This Object of the Day celebrates one of many treasured objects given by Clare and Eugene V. Thaw to Cooper Hewitt, Smithsonian Design Museum. It is published here in memory of Eugene V. Thaw. Click on this link to read more about the Thaws and their gifts to Cooper Hewitt.
When King Louis XIV issued a series of edicts requiring French nobility to melt their silver services to fund the nation’s war efforts (from 1689 to 1709), faience manufacturers were quick to provide elegant ceramic services to fill the void. France had not yet learned the secret to making porcelain and imported Asian porcelains were so expensive as to be limited to royal and aristocratic collectors. Other wealthy patrons chose faience, an accessible material that not only resembled porcelain, but also supported a national industry and patriotically demonstrated one’s commitment to the king’s military program. Entrepreneurial pottery owners pursued regional clientele, as evidenced by dining services with the arms of influential Provençal families. This wine glass cooler produced at the Olérys and Laugier factory of Moustiers was part of a larger service commissioned for Jean-Baptiste Victor de Rochechouart, Marquis de Blainville (1712 – 1771), who lived in southeastern France. The Rochechouart family is one of the oldest noble lines in the country, and its members were well connected at the royal court. The Marquis was the nephew, once removed, to Madame de Montespan, mistress to Louis XIV. The Olérys service shows his arms with the chivalric Order of Saint Louis. Even with his royal connections, the Marquis ate from faience. Tin-glazed earthenware is sometimes viewed as the provincial cousin of porcelain, but it is evident that in the early eighteenth century, when the European porcelain industry was in its infancy, the most elite and influential figures chose faience as a fashionable luxury through which to distinguish themselves.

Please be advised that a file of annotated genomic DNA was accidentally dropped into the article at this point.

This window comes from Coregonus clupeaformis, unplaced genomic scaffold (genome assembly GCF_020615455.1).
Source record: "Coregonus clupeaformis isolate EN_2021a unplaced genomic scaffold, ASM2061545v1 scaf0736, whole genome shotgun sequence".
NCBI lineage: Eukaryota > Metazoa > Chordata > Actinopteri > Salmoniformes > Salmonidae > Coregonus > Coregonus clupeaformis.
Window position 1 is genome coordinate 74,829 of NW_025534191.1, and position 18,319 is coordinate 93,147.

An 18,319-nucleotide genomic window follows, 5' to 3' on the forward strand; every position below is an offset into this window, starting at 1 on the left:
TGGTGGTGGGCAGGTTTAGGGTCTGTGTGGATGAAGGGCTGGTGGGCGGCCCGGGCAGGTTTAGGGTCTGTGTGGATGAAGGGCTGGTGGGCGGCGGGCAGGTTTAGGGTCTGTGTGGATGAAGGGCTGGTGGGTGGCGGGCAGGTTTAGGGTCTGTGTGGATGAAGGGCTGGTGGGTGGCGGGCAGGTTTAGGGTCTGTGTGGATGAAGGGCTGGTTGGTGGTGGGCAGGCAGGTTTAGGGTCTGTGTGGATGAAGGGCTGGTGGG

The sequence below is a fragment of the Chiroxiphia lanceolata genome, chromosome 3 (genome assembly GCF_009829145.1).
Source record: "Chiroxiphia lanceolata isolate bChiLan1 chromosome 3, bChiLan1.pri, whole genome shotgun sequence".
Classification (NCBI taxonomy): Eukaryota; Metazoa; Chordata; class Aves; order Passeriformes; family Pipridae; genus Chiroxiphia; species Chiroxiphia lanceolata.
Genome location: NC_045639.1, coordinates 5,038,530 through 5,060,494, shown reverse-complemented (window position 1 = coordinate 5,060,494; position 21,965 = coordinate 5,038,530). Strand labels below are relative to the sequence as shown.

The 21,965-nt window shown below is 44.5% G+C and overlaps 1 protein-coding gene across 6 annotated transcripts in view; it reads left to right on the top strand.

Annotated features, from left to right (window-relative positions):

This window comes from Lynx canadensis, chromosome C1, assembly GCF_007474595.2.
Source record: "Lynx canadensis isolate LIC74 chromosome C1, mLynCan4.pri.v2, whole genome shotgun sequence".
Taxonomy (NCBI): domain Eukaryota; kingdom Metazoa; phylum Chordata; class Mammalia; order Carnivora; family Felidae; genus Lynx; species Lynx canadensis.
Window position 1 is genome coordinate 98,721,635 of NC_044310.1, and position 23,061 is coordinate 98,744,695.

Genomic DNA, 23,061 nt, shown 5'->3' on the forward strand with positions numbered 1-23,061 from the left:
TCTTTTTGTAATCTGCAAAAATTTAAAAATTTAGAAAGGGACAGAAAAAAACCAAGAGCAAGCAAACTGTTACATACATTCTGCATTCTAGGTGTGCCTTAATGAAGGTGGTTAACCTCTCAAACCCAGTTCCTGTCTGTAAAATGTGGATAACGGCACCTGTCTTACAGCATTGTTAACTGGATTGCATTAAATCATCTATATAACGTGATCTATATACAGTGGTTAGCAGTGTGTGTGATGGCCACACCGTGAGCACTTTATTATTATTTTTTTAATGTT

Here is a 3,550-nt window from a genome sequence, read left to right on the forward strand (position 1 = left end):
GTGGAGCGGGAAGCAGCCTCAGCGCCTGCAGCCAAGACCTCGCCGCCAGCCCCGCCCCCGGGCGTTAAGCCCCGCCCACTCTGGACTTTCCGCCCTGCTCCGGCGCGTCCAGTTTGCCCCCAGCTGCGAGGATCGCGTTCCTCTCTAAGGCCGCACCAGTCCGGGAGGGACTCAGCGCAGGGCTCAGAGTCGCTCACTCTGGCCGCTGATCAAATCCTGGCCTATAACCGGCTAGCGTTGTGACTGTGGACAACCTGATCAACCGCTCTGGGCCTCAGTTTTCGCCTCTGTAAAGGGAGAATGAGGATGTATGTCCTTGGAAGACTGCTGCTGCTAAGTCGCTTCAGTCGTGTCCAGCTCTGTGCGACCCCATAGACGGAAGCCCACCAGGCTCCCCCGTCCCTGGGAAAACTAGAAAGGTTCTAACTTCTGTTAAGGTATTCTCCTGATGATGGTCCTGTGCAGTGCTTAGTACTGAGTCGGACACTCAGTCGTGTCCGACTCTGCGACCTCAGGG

Rebekah Pollock is a design historian specializing in ceramics and 18th-century print culture. She was a formerly an MA fellow in the department of Drawings, Prints and Graphic Design at Cooper Hewitt, Smithsonian Design Museum.
One thought on “In Service to the King”
Elizabeth on January 21, 2018 at 11:20 am
Do you have any photos or drawings of this item put to use? Wondering about the little dip – for the stem of the glass?